NWT Outstanding Volunteer Awards are awarded annually to recognize the voluntary achievements and contributions made by volunteers in NWT communities in four categories: youth, individual, elder, and group. Every year the Department advertises for nominations for the Outstanding Volunteer Awards. In 2017, the Department recognized the 25th Anniversary of the OVA program including the nomination of over 932 individuals and groups for these awards from 1991-2016. MACA completed an evaluation of the OVA program in 2017 (Milestone 3), the results of which are being used to improve the program (Milestone 4).

The NGO Stabilization Fund for a part of the Department’s Volunteer Support Initiative. Recognizing that NGOs deliver essential services that support GNWT policy objectives, the GNWT established the NGO Stabilization Fund in 2009 to help stabilize crucial NGOs including organizations dealing with critical programming, for example homelessness, addictions services, or shelters for women and families. In 2016-2017, MACA distributed $350,000 under the NGO Stabilization Fund.

The NGO Policy was amended to ensure organizations dealing with critical programs and services that help ensure people’s basic needs for shelter and food are met (Milestone 1).

Annually, MACA distributes $70,000 under the Volunteer Development Fund (Milestone 5),

Links to Other Government Activities:

N/A

For more information about this initiative, please contact the Department of Municipal and Community Affairs.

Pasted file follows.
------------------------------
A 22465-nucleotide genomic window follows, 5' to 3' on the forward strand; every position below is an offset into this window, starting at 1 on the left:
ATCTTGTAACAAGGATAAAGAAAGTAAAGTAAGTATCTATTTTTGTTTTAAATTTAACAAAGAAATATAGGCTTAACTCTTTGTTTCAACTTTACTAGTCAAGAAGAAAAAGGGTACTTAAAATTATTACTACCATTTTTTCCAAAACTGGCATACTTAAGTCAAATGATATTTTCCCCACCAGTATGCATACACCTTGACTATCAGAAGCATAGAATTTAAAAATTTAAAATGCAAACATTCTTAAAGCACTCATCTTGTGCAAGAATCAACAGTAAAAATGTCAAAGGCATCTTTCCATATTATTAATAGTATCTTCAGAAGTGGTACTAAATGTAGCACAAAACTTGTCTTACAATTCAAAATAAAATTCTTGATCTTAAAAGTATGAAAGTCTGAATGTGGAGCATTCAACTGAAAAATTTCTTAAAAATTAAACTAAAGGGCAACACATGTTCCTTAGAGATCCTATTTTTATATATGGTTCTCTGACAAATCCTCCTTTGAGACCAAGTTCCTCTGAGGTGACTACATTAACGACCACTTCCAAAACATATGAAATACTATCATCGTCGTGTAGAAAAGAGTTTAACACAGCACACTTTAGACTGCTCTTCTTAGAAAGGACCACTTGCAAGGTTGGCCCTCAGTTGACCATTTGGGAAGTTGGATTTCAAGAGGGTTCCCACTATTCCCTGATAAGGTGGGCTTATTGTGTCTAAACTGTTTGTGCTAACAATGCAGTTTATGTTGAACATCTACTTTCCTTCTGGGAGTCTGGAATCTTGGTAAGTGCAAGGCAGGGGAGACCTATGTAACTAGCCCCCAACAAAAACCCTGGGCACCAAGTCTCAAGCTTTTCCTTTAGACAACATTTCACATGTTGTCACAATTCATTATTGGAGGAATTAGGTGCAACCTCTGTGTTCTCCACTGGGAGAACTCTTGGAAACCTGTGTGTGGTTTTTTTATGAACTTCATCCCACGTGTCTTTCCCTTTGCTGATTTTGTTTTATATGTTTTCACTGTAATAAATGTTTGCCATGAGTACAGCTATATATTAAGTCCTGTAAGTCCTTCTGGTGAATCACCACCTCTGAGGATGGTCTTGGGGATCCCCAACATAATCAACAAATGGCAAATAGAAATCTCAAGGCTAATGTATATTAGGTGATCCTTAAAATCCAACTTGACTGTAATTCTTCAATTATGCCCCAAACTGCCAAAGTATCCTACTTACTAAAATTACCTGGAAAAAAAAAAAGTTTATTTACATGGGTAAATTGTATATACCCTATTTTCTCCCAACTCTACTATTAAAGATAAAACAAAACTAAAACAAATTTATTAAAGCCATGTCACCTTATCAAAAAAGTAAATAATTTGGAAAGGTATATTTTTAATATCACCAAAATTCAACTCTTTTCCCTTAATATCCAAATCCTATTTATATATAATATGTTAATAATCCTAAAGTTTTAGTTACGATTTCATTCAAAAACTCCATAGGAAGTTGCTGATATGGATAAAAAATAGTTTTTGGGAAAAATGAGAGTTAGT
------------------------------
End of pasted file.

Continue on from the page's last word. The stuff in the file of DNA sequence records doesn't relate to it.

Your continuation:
Continue implementing Volunteer Development Fund and Community Volunteer Recognititon Program
Amend NGO Policy
Begin evaluating volunteer programs bi-annually
Evaluate Outstanding Volunteer Awards program
Revise Outstanding Volunteer Awards program based on evaluation results
 
4.3.12
We will reduce poverty in the NWT by implementing the GNWT commitments in the Territorial Anti-Poverty Action Plan, continuing to work with our partners to advance the plan and supporting communities’ priorities for wellness. (ongoing)
Background Note

COMMUNITY WELLNESS AND SAFETY

Commitment 4.3.12 – We will reduce poverty in the NWT by implementing the GNWT commitments in the Territorial Anti-Poverty Action Plan, continuing to work with our partners to advance the plan and supporting communities’ priorities for wellness.

Work with community-based partners
Continue to implement GNWT commitments in Anti-Poverty Action Plan
 
4.3.13
In collaboration with residents, Aboriginal governments, community governments and other stakeholders, we will develop and implement the policy, program and legislative regimes necessary to support the legalization of cannabis in the Northwest Territories.
Background Note

COMMUNITY WELLNESS AND SAFETY

Commitment 4.3.13 – In collaboration with residents, Aboriginal governments, community governments and other stakeholders, we will develop and implement the policy, program and legislative regimes necessary to support the legalization of cannabis in the Northwest Territories.

In April 2017, the federal government introduced legislation that would set a framework for legalizing, regulating and restricting access to cannabis. All provinces and territories must decide how they will address a number of issues including: minimum age for purchase and consumption, the model for sales and distribution, public consumption, drug-impaired driving, and impairment in the workplace.

In May 2017, Executive Council approved the following principles to guide the GNWTs response to the legalization of cannabis:

  • Restrict youth access to cannabis, and protect young people from promotion or enticements to use cannabis;

  • allow adults to possess and access regulated, quality controlled legal cannabis;

  • discourage drug-impaired driving;

  • protect workers and the public from drug-impairment in the workplace;

  • protect public health by controlling the public smoking of cannabis;

  • enhance public awareness of the health risks associated with cannabis;